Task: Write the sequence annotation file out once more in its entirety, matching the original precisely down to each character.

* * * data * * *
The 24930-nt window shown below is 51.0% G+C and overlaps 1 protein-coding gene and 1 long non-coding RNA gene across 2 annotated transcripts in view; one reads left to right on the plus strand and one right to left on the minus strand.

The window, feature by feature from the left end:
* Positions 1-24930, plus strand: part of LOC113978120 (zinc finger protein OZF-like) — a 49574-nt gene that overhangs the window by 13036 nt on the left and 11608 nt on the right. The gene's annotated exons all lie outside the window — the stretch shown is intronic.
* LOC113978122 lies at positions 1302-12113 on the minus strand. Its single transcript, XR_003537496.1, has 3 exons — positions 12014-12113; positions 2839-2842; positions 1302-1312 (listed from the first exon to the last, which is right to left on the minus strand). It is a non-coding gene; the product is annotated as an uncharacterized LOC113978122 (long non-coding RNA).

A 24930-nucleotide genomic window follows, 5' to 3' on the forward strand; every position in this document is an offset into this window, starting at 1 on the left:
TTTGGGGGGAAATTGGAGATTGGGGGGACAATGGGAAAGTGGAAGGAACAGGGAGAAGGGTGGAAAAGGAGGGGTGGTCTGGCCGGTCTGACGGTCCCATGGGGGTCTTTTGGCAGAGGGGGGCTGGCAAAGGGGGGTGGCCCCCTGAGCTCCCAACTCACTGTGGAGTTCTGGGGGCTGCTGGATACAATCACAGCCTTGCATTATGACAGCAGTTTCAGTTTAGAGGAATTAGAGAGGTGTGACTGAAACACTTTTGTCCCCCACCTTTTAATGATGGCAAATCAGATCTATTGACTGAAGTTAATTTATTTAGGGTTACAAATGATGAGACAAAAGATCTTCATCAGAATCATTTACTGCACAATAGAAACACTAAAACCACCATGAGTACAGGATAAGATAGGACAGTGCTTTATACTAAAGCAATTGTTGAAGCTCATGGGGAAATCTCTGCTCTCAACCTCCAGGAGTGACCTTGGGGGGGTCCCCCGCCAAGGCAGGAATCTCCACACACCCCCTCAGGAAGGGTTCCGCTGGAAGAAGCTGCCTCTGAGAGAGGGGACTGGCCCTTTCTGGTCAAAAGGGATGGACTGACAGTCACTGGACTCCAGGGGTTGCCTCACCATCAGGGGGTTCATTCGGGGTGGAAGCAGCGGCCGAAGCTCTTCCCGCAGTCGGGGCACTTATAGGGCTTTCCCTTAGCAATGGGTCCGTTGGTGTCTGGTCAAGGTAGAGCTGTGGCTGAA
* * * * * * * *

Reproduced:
The 24930-nt window shown below is 51.0% G+C and overlaps 1 protein-coding gene and 1 long non-coding RNA gene across 2 annotated transcripts in view; one reads left to right on the plus strand and one right to left on the minus strand.

The window, feature by feature from the left end:
* Positions 1-24930, plus strand: part of LOC113978120 (zinc finger protein OZF-like) — a 49574-nt gene that overhangs the window by 13036 nt on the left and 11608 nt on the right. The gene's annotated exons all lie outside the window — the stretch shown is intronic.
* LOC113978122 lies at positions 1302-12113 on the minus strand. Its single transcript, XR_003537496.1, has 3 exons — positions 12014-12113; positions 2839-2842; positions 1302-1312 (listed from the first exon to the last, which is right to left on the minus strand). It is a non-coding gene; the product is annotated as an uncharacterized LOC113978122 (long non-coding RNA).

A 24930-nucleotide genomic window follows, 5' to 3' on the forward strand; every position in this document is an offset into this window, starting at 1 on the left:
TTTGGGGGGAAATTGGAGATTGGGGGGACAATGGGAAAGTGGAAGGAACAGGGAGAAGGGTGGAAAAGGAGGGGTGGTCTGGCCGGTCTGACGGTCCCATGGGGGTCTTTTGGCAGAGGGGGGCTGGCAAAGGGGGGTGGCCCCCTGAGCTCCCAACTCACTGTGGAGTTCTGGGGGCTGCTGGATACAATCACAGCCTTGCATTATGACAGCAGTTTCAGTTTAGAGGAATTAGAGAGGTGTGACTGAAACACTTTTGTCCCCCACCTTTTAATGATGGCAAATCAGATCTATTGACTGAAGTTAATTTATTTAGGGTTACAAATGATGAGACAAAAGATCTTCATCAGAATCATTTACTGCACAATAGAAACACTAAAACCACCATGAGTACAGGATAAGATAGGACAGTGCTTTATACTAAAGCAATTGTTGAAGCTCATGGGGAAATCTCTGCTCTCAACCTCCAGGAGTGACCTTGGGGGGGTCCCCCGCCAAGGCAGGAATCTCCACACACCCCCTCAGGAAGGGTTCCGCTGGAAGAAGCTGCCTCTGAGAGAGGGGACTGGCCCTTTCTGGTCAAAAGGGATGGACTGACAGTCACTGGACTCCAGGGGTTGCCTCACCATCAGGGGGTTCATTCGGGGTGGAAGCAGCGGCCGAAGCTCTTCCCGCAGTCGGGGCACTTATAGGGCTTTCCCTTAGCAATGGGTCCGTTGGTGTCTGGTCAAGGTAGAGCTGTGGCTGAA